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Columbia Spectator Staff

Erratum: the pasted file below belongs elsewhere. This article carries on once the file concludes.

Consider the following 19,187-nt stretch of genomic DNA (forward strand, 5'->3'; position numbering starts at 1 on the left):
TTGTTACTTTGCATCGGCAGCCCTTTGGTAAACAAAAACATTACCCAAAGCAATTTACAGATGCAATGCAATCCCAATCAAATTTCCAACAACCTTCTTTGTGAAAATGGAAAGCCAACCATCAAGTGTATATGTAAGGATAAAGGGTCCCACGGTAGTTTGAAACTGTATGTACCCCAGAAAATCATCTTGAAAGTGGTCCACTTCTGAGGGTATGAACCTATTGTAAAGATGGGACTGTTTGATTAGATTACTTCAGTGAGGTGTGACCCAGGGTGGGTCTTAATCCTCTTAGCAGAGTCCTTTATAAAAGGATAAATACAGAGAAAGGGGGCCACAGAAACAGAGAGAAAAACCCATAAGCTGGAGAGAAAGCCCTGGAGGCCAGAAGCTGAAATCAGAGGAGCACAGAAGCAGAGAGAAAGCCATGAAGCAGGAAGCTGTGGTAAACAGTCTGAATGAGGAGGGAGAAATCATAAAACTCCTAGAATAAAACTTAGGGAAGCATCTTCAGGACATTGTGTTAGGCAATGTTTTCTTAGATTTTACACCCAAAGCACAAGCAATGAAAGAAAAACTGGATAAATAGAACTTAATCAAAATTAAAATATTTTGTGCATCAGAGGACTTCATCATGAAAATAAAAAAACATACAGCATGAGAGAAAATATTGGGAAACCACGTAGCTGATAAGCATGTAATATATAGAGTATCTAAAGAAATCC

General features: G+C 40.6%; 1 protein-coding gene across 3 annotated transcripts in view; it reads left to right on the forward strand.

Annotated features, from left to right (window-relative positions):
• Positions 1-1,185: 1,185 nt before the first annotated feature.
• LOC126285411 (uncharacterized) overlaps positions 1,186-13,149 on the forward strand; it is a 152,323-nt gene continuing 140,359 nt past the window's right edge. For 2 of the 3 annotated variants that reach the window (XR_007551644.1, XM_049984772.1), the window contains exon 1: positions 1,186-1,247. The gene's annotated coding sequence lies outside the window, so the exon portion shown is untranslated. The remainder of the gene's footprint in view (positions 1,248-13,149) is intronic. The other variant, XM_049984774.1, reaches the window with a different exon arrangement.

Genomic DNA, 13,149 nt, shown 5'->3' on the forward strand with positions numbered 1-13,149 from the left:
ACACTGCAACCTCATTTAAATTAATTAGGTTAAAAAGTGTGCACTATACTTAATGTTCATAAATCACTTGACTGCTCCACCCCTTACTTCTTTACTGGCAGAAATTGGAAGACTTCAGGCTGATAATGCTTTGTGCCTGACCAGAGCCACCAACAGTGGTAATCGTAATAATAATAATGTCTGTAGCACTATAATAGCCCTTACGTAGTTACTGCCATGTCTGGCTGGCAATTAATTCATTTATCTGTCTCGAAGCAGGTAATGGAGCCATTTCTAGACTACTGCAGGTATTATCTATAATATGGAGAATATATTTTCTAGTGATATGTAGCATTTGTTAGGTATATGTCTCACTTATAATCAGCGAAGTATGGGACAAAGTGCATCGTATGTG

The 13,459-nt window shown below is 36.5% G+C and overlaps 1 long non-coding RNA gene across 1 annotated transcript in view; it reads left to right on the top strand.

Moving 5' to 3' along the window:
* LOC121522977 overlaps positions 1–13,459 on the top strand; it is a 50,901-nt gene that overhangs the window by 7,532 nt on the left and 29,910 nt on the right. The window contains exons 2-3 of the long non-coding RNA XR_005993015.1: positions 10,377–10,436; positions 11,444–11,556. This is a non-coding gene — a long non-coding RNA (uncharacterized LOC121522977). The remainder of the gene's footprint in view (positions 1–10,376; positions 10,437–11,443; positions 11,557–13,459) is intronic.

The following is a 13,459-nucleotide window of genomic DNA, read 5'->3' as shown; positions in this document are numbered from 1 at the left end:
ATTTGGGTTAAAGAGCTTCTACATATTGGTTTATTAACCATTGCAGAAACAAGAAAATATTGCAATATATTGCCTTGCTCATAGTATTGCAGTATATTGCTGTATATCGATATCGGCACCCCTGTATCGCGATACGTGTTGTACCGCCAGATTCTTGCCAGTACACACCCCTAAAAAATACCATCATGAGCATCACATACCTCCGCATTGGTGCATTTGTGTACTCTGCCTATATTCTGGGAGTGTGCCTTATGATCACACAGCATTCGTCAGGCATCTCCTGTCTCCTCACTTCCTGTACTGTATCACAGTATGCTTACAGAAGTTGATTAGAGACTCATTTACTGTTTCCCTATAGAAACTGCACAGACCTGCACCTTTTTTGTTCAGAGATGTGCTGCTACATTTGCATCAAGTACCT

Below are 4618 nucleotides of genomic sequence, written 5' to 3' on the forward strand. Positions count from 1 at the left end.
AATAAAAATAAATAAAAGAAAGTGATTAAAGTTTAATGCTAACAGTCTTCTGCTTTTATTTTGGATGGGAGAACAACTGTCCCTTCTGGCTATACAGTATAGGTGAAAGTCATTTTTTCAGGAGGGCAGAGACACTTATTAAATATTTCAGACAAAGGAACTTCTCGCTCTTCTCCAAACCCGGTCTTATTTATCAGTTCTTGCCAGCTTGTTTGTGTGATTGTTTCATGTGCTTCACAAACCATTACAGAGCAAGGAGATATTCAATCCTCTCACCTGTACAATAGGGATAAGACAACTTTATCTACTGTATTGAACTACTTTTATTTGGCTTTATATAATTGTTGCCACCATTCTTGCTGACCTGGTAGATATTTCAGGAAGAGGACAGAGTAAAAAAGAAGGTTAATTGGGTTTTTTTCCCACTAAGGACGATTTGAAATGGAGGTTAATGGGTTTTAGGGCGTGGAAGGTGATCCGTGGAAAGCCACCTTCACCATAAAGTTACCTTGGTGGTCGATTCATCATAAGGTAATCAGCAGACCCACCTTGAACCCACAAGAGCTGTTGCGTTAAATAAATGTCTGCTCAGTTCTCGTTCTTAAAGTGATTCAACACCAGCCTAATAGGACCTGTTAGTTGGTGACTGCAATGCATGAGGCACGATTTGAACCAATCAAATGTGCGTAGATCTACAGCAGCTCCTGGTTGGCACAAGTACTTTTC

At Sacred Heart Hospital, the setting of Scrubs, the recoveries of the protagonists' patients are rare but precious treats. Scrubs itself escaped its once seemingly certain death: although last season's finale on NBC was marketed as a series finale, its eighth season began Tuesday night on ABC with back-to-back premiere episodes. The writer's strike prevented Scrubs from airing its final seven episodes last season and the show's creator, Bill Lawrence, could not come to a compromise with NBC on how many episodes he needed to wrap up the show. As a result, the season and series finale was "My Princess," an episode that was meant to air mid-season. Naturally, this so-called close to the show failed to address loose ends in the overarching plot and had major continuity problems. But longtime fans breathed easier once the news was heard that ABC was picking Scrubs up for eighteen episodes as a midseason replacement this year so that Lawrence could see his show off with a proper goodbye. Still, Scrubs has to clean up many of last season's strike-induced messes to make this network switch and additional season work. Even beyond this, Scrubs had been showing symptoms of decay in its later seasons at NBC. In its earlier years, Scrubs helped to define the modern dramedy: balancing the silly quirks of its characters with an artful take on the pain that dwelled not just around every corner at Sacred Heart, but in the hearts of the protagonists, who continually grapple with adulthood. It was never perfect in its approach or its form—often it tried too hard to blanket its more absurd comedic content with profound musings on the human condition in Braff's narrative voiceovers—but Scrubs developed a unique dramatic and comedic voice entirely separate from that of the sitcom, setting the stage for many of today's most noted comedies, like The Office, to thrive. But most notably in its past two seasons, Scrubs settled for its sillier, more comfortable material and overlooked the show's commitment to dissecting its characters. J.D. had a son, but was no more mature—he still desperately sought the approval of Dr. Cox (John C. McGinley) and goofed around with Turk (Donald Faison) while he skirted around the issues he had to face. Just like its characters, the back-to-back premiere episodes, "My Jerks" and "My Last Words," show that Scrubs as a whole is having problems progressing. Scrubs uses "My Jerks" to introduce itself to ABC. It makes large points out of old jokes like J.D.'s outlandish fantasy sequences and the incompetence of the new batch of interns. "My Last Words" has a softer core, featuring J.D. and Turk spending most of the episode comforting an elderly patient facing death. It was a somewhat run-of-the-mill plot with few surprises, but when combined with the first episode of the back-to-back premiere, it showcased the spectrum of Scrubs' emotional and comedic content—which is perhaps the show's aim in beginning again with a new network and new audiences. The episodes play to the writers' and actors' strong suits and everything was done well, although it feels a bit like an overuse of Scrubs' standby formula for comedy. J.D. and Turk garner some laughs as they equate some of the interns to the protagonists of The Facts of Life, with Human Giant's Aziz Ansari brilliantly chiming in as standout intern Ed with: "You can call me Tootie—I don't think it's racist." Courteney Cox Arquette, as new Chief of Medicine Dr. Maddox, also integrates herself seamlessly into the cast, promising many fractures in the hospital's camaraderie as she thinly veils her unethical behavior with a sunny demeanor. There are new faces and plotlines, but it still somehow feels like Scrubs has been here before. As Carla (Judy Reyes) says in "My Jerks," it seems that the "more things change, the more things stay the same." But perhaps more of the same is okay, for in the case of this aging giant, it's still a treat to enjoy everything that Scrubs has to offer—even if that is only a few new takes on its standby material—before it takes its final breath.

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